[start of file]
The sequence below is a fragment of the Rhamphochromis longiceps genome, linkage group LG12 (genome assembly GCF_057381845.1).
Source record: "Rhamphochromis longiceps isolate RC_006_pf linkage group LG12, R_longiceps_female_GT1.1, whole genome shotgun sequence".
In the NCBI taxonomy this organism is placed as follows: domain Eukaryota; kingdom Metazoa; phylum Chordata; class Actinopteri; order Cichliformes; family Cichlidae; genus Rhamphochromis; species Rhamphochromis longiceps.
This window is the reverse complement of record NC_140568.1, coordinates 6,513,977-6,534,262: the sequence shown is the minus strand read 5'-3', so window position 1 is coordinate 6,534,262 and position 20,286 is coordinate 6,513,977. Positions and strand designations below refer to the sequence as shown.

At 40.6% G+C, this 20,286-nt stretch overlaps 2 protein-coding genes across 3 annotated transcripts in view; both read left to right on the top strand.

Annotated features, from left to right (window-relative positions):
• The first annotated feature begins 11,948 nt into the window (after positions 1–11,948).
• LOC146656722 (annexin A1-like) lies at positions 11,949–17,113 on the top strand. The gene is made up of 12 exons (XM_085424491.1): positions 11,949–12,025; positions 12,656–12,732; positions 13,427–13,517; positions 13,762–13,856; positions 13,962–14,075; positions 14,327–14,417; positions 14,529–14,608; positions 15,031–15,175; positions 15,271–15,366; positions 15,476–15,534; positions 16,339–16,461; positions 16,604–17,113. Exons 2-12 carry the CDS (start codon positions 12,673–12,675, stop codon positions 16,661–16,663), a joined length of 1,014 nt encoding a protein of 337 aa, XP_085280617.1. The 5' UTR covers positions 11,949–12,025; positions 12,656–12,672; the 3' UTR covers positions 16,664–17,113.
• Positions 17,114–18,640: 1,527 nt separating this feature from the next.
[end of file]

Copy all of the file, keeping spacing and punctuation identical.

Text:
The sequence below is a fragment of the Rhamphochromis longiceps genome, linkage group LG12 (genome assembly GCF_057381845.1).
Source record: "Rhamphochromis longiceps isolate RC_006_pf linkage group LG12, R_longiceps_female_GT1.1, whole genome shotgun sequence".
In the NCBI taxonomy this organism is placed as follows: domain Eukaryota; kingdom Metazoa; phylum Chordata; class Actinopteri; order Cichliformes; family Cichlidae; genus Rhamphochromis; species Rhamphochromis longiceps.
This window is the reverse complement of record NC_140568.1, coordinates 6,513,977-6,534,262: the sequence shown is the minus strand read 5'-3', so window position 1 is coordinate 6,534,262 and position 20,286 is coordinate 6,513,977. Positions and strand designations below refer to the sequence as shown.

At 40.6% G+C, this 20,286-nt stretch overlaps 2 protein-coding genes across 3 annotated transcripts in view; both read left to right on the top strand.

Annotated features, from left to right (window-relative positions):
• The first annotated feature begins 11,948 nt into the window (after positions 1–11,948).
• LOC146656722 (annexin A1-like) lies at positions 11,949–17,113 on the top strand. The gene is made up of 12 exons (XM_085424491.1): positions 11,949–12,025; positions 12,656–12,732; positions 13,427–13,517; positions 13,762–13,856; positions 13,962–14,075; positions 14,327–14,417; positions 14,529–14,608; positions 15,031–15,175; positions 15,271–15,366; positions 15,476–15,534; positions 16,339–16,461; positions 16,604–17,113. Exons 2-12 carry the CDS (start codon positions 12,673–12,675, stop codon positions 16,661–16,663), a joined length of 1,014 nt encoding a protein of 337 aa, XP_085280617.1. The 5' UTR covers positions 11,949–12,025; positions 12,656–12,672; the 3' UTR covers positions 16,664–17,113.
• Positions 17,114–18,640: 1,527 nt separating this feature from the next.